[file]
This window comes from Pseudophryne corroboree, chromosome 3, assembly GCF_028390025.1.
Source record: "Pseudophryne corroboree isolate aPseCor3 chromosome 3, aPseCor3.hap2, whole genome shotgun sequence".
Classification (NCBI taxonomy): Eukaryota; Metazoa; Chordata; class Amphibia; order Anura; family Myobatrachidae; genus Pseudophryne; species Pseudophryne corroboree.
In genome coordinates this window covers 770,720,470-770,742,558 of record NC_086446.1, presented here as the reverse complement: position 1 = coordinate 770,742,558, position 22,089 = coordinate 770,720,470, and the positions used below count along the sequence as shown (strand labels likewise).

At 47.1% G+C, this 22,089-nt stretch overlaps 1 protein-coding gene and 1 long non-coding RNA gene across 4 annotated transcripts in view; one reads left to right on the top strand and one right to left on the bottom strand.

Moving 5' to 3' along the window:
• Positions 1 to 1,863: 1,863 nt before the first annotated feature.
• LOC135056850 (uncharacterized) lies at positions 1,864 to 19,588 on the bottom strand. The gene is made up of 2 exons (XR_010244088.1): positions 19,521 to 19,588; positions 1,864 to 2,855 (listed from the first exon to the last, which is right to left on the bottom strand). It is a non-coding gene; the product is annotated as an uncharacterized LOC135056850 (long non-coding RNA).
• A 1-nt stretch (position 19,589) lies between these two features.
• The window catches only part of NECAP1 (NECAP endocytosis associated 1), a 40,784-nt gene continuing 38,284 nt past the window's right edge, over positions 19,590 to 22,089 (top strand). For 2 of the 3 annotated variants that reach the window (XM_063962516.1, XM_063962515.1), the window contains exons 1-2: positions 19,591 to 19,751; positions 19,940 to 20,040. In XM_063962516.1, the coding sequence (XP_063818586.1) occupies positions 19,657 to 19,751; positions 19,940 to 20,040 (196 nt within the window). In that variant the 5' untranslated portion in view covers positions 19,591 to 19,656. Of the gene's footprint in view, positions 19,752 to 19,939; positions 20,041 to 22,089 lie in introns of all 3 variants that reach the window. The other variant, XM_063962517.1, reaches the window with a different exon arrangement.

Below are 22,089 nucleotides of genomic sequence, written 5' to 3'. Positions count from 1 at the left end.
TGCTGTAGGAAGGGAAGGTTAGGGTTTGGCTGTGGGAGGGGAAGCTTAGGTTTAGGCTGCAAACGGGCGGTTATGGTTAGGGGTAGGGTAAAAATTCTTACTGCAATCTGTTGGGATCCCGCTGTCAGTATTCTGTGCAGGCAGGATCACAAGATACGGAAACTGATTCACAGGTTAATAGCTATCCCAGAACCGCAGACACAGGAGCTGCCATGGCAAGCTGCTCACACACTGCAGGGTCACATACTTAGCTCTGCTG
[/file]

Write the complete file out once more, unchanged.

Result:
This window comes from Pseudophryne corroboree, chromosome 3, assembly GCF_028390025.1.
Source record: "Pseudophryne corroboree isolate aPseCor3 chromosome 3, aPseCor3.hap2, whole genome shotgun sequence".
Classification (NCBI taxonomy): Eukaryota; Metazoa; Chordata; class Amphibia; order Anura; family Myobatrachidae; genus Pseudophryne; species Pseudophryne corroboree.
In genome coordinates this window covers 770,720,470-770,742,558 of record NC_086446.1, presented here as the reverse complement: position 1 = coordinate 770,742,558, position 22,089 = coordinate 770,720,470, and the positions used below count along the sequence as shown (strand labels likewise).

At 47.1% G+C, this 22,089-nt stretch overlaps 1 protein-coding gene and 1 long non-coding RNA gene across 4 annotated transcripts in view; one reads left to right on the top strand and one right to left on the bottom strand.

Moving 5' to 3' along the window:
• Positions 1 to 1,863: 1,863 nt before the first annotated feature.
• LOC135056850 (uncharacterized) lies at positions 1,864 to 19,588 on the bottom strand. The gene is made up of 2 exons (XR_010244088.1): positions 19,521 to 19,588; positions 1,864 to 2,855 (listed from the first exon to the last, which is right to left on the bottom strand). It is a non-coding gene; the product is annotated as an uncharacterized LOC135056850 (long non-coding RNA).
• A 1-nt stretch (position 19,589) lies between these two features.
• The window catches only part of NECAP1 (NECAP endocytosis associated 1), a 40,784-nt gene continuing 38,284 nt past the window's right edge, over positions 19,590 to 22,089 (top strand). For 2 of the 3 annotated variants that reach the window (XM_063962516.1, XM_063962515.1), the window contains exons 1-2: positions 19,591 to 19,751; positions 19,940 to 20,040. In XM_063962516.1, the coding sequence (XP_063818586.1) occupies positions 19,657 to 19,751; positions 19,940 to 20,040 (196 nt within the window). In that variant the 5' untranslated portion in view covers positions 19,591 to 19,656. Of the gene's footprint in view, positions 19,752 to 19,939; positions 20,041 to 22,089 lie in introns of all 3 variants that reach the window. The other variant, XM_063962517.1, reaches the window with a different exon arrangement.

Below are 22,089 nucleotides of genomic sequence, written 5' to 3'. Positions count from 1 at the left end.
TGCTGTAGGAAGGGAAGGTTAGGGTTTGGCTGTGGGAGGGGAAGCTTAGGTTTAGGCTGCAAACGGGCGGTTATGGTTAGGGGTAGGGTAAAAATTCTTACTGCAATCTGTTGGGATCCCGCTGTCAGTATTCTGTGCAGGCAGGATCACAAGATACGGAAACTGATTCACAGGTTAATAGCTATCCCAGAACCGCAGACACAGGAGCTGCCATGGCAAGCTGCTCACACACTGCAGGGTCACATACTTAGCTCTGCTG